While in Berlin last fall, I visited Wannsee, the town and lake on the western outskirts of the capital. The ditty, “Pack die Badehose ein, nimm dein kleines Schwesterlein, und dann nischt wie raus nach Wannsee” (“pack your bathing trunk, take your little sister, and let’s hurry to lake Wannsee”), a veritable earworm from 1951 was playing in my mind, and even though I had not heard it in decades, it might have had something to do with my decision. What was not at my mind’s forefront was the “Wannsee Conference”, the antithesis to this light, cheerful tune. The name jumped out at me when I studied the local town map upon my arrival at the S-Bahn (suburban train) station, and set the memory wheels in motion.

On an unseasonably mild early December day I made my way through the well-groomed streets of what has always been a wealthy resort town. When I reached the location of this infamous gathering I shivered, despite the warm sunshine. On January 20, 1942, fifteen high-ranking officials of Hitler’s administration convened here to make the eradication of all European Jews official policy. In this beautiful villa, built in 1915 by industrialist Ernst Marlier, and repurposed by the SS into a conference center and guest house between 1941 and 1945, these men resolved to kill millions of innocent people because of their ethnicity and religion – while they wined and dined in an opulent dining room with a view of the idyllic garden and lake.

I toured the exhibit of what became the “House of the Wannsee Conference Memorial and Educational Site” in 1992. I strolled through the sun-drenched grounds resounding with lovely birdsong. Directly across the lake from the property stretched the sandy beach of “Strandbad Wannsee” (public bathing beach Wannsee), the destination of the above-mentioned melody which might have brought me here – and also one of the sites of segregation in the early years of Hitler’s regime, when Jews were “merely” banned from public places, when Germany’s “philosophers” might have still prevented the worsening madness that was to engulf Europe and the world.

I kept stumbling over the same question: How could something like this ever happen in Germany – “Land der Dichter und Denker” (“nation of poets and philosophers”)? Because it was also the “Land der Richter und Henker” (“nation of judges and henchmen”). A German rhyme. How poetic. How absurd.

While the past can’t be altered or whitewashed, try as we might, I wonder what it takes to prevent new demagogues anywhere from misleading people, from spreading new lies, from painting new enemy images. What does it take for us to focus on our common humanity, instead of dehumanizing, suppressing, or even killing certain groups, be it for political, for religious, or for ethnic reasons?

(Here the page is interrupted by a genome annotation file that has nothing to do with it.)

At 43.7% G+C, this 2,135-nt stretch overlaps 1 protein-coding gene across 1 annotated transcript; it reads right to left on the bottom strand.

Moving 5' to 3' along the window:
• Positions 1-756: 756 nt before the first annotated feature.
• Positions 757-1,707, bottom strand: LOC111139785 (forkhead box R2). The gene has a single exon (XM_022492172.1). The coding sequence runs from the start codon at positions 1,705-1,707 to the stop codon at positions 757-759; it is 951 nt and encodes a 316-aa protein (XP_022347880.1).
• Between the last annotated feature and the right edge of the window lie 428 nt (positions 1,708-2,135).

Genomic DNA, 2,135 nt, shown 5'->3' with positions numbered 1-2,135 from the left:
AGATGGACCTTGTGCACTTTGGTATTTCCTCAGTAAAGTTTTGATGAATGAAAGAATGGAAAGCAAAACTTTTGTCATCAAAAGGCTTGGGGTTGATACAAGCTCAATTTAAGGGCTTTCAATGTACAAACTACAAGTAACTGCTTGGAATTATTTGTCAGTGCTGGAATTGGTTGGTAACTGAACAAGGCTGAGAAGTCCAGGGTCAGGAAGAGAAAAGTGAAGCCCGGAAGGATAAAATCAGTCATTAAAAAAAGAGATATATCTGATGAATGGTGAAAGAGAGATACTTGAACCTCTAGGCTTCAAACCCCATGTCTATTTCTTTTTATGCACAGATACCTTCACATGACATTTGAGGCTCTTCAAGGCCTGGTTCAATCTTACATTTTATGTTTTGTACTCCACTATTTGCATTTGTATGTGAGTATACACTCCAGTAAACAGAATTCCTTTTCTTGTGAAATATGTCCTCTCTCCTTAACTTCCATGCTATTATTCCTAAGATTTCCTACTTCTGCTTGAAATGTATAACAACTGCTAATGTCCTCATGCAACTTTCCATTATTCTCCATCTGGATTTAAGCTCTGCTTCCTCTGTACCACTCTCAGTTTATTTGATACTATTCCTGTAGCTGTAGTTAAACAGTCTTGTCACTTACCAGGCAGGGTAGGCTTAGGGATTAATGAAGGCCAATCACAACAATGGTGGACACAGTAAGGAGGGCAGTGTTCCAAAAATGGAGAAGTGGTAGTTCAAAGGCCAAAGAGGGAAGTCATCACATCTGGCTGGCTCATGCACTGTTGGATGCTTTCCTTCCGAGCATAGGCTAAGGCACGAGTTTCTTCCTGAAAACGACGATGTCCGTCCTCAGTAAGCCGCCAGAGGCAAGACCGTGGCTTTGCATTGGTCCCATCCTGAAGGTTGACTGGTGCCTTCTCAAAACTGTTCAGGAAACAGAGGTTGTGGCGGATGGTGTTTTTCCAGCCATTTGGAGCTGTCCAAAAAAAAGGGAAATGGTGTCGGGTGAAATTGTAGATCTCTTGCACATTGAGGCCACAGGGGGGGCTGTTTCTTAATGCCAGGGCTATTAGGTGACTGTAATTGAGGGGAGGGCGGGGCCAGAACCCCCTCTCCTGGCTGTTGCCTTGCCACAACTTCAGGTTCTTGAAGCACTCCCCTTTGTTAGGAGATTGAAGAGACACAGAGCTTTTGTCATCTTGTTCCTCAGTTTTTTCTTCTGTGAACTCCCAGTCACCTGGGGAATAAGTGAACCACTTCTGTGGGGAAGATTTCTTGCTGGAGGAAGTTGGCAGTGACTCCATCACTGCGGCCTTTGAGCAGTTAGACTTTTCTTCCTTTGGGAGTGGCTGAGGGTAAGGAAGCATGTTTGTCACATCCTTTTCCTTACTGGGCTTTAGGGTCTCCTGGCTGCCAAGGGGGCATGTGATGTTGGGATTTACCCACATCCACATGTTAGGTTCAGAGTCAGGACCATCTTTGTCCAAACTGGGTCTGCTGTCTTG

Click here for the German version/klicken Sie bitte hier für die deutsche Version:

18 thoughts on “Berlin-Wannsee

  1. I didn’t even realize that this was where they came up with the Final Solution. My trip to Wannsee last summer was a bit more light-hearted (we just sunbathed and swam). I’d like to go back and see this museum though.

    Liked by 1 person

  2. Thanks for this post. I haven‘t been to this site, but we visited the villa (now a lovely museum) of the famous Jewish painter Max Liebermann and his wife, also situated at the banks of the Wannsee. It is incredibly sad to read about their lives when as old people they had to face the Nazi regime.

    Liked by 1 person

    • Thank you for your comment, Anna. On my way to this museum, I passed the Liebermann house which was still closed. So many lives were affected in ways that are heartbreaking to consider. It all makes me so incredibly sad.


      • Hi. Overall I’d say that there is more good in the world than evil.
        But in many areas of our planet there has been incredible destruction and mayhem in recent years. I guess you never know where or when the bad guys will take over.

        Hey, I’m getting depressed.
        I’ll see you —

        Liked by 1 person

      • Sorry about spreading negative, depressing vibes, Neil. That’s not my intention. But like many people, I am struggling-with the state of humanity, the country, the world. But you are absolutely right. There is much good, and there are many great people, and we need to surround us with those!
        Best wishes,

        Liked by 1 person

  3. Looks like an interesting place to visit (despite the history). It seems like such a beautiful area.

    I cannot fathom how the genocide of Jews was decided by a handful of men, but then I cannot understand much of the current wars and civil unrest around the world today.

    Liked by 1 person

  4. Das Datum der Wannsee-Konferenz ist mir schon als Kind im Gedächtnis geblieben, da ich genau 30 Jahre danach geboren wurde 😦 Letztes Jahr kam noch die Amtseinführung Trumps dazu… Wahrlich kein schöner Tag aus globaler Sicht. Gott sei Dank ändert es nichts daran, dass mein Leben irgendwie doch unter einem eher sehr günstigen Stern zu stehen scheint. Noch dazu habe ich gleich zu Beginn eine Zwillingschwester mitbekommen.
    Aber ich schweife ab. Wannsee – das war wirklich einer der Tiefpunkte der Menschheitsgeschichte. Danke für diesen schönen Beitrag dazu. Liebe Grüße, Andrea

    Liked by 1 person

    • Danke für Dein Interesse, Andrea. Und Dir und Deiner Zwillingsschwester nachträglich alles Gute zum Geburtstag. Den Termin kann sich ja niemand aussuchen. Und ich freue mich für Dich über den günstigen Stern!

      Liked by 1 person

  5. We need to continue to see the positive amongst ourselves in the world and finding love even though it’s always easier to complain and find things we don’t like about each other. I live in a place where 200 nationalities are getting along daily. It works. And it’s beautiful when it does. And we learn from each other all the time.

    Liked by 1 person

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